As we progress through life, our risk of developing chronic diseases such as cancer, heart disease, and neurological diseases increases significantly. But while we all age chronologically at the same pace, biological clocks can tick. fast or slow. Relying solely on chronological age, or the number of years since birth, is insufficient to measure biological age within the body.
This contradiction led scientists to find ways to determine a person’s character. biological age. One way is toepigenetic clock” takes into account the chemical changes that occur in DNA as we age. In another approach, Information from medical testssuch as blood pressure, cholesterol levels, and other physiological measurements.
By using these “biomarkers,” researchers can often tell when a person’s biological age exceeds their chronological age. Accelerated cellular aging And they become more susceptible to age-related diseases.
Our new research suggests your biological age may be more predictive of your future risk of dementia and stroke than the number of years you’ve lived.
Previous research Various studies have elucidated this association, but often on a limited scale. This leaves gaps in our understanding of how biological aging relates to various neurological diseases, including Parkinson’s disease and motor neuron diseases.
To fill this gap, our study Published in Journal of Neurology, Neurosurgery and Psychiatry, which tested more than 325,000 middle-aged and older adults in the UK. We investigated whether increasing biological age increases the future risk of developing neurological diseases such as dementia, stroke, Parkinson’s disease, and motor neuron disease.
To assess biological age, we analyzed 18 biomarkers collected during health examinations conducted between 2006 and 2010. These include blood pressure, blood sugar levels, cholesterol levels, inflammatory markers, waist circumference, and lung capacity.
They then followed the participants for nine years to see who developed the neurological disease. People who were older at biological age at the start of the study had a significantly higher risk of dementia and stroke over the next 10 years, even after accounting for differences in genetics, gender, income, and lifestyle.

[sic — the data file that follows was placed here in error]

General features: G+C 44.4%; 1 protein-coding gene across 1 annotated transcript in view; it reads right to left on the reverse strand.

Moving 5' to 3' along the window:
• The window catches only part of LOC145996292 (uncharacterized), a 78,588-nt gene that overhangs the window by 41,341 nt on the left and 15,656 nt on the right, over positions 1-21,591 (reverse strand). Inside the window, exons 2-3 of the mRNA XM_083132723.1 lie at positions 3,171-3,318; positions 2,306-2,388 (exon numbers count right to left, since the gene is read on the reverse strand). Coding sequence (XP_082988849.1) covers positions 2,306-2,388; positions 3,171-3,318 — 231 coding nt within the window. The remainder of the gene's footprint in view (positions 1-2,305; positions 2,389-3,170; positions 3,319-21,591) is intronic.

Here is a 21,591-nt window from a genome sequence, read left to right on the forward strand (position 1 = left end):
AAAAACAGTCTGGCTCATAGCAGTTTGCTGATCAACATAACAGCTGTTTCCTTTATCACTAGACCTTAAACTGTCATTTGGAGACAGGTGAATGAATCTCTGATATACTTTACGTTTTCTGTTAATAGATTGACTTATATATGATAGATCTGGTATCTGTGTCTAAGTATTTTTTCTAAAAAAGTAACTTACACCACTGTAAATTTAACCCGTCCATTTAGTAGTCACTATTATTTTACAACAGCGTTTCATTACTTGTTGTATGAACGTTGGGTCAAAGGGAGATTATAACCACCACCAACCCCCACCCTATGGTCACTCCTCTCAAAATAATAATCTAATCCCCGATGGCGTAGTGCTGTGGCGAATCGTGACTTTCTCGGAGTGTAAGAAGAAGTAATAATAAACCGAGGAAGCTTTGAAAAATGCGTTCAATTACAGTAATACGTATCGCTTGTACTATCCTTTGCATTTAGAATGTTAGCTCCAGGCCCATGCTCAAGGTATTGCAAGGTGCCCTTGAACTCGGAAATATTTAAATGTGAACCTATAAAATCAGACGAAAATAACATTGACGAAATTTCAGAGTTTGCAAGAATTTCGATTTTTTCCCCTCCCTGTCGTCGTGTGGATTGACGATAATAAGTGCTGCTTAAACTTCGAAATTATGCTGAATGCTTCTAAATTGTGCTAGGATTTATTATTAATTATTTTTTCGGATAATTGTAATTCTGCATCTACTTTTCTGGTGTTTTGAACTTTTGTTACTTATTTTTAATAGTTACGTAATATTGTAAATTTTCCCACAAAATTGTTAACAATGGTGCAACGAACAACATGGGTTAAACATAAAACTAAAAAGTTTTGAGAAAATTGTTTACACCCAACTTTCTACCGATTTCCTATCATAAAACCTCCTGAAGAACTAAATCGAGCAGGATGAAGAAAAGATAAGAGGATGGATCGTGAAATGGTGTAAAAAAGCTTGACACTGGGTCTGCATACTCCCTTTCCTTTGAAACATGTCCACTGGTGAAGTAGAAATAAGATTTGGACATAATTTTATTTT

Imagine two 60-year-olds enrolled in our study. One had a biological age of 65 years and the other 60 years. People with more accelerated biological age had a 20% higher risk of dementia and a 40% higher risk of stroke.
It is noteworthy that while increasing biological age showed a strong association with dementia and stroke, it had a weaker association with motor neuron disease and even an inverse association with Parkinson’s disease. Worth it.
Our findings indicate that the biological aging process probably contributes significantly to subsequent dementia and stroke. In conjunction with previous research showing a significant association between Increasing biological age and cancer riskthese results suggest that slowing the body’s internal decline may be the key to preventing chronic disease in later life.
Assessing biological age from routine blood samples may one day become standard practice. People experiencing accelerated aging may be identified decades before symptoms of dementia appear. Although no cure is currently possible, early detection provides the opportunity for preventive lifestyle changes and close monitoring.
For example, biological age is lifestyle intervention Exercise, sleep, diet, nutritional supplements, etc.
The next step is to replicate the results in different groups of people. We also hope to elucidate the link between genetic background, biological aging, and other major diseases such as diabetes and heart disease.
For now, monitoring the aging process within the body may give people hope that they can slow cognitive decline and live healthier, more fulfilling lives later in life.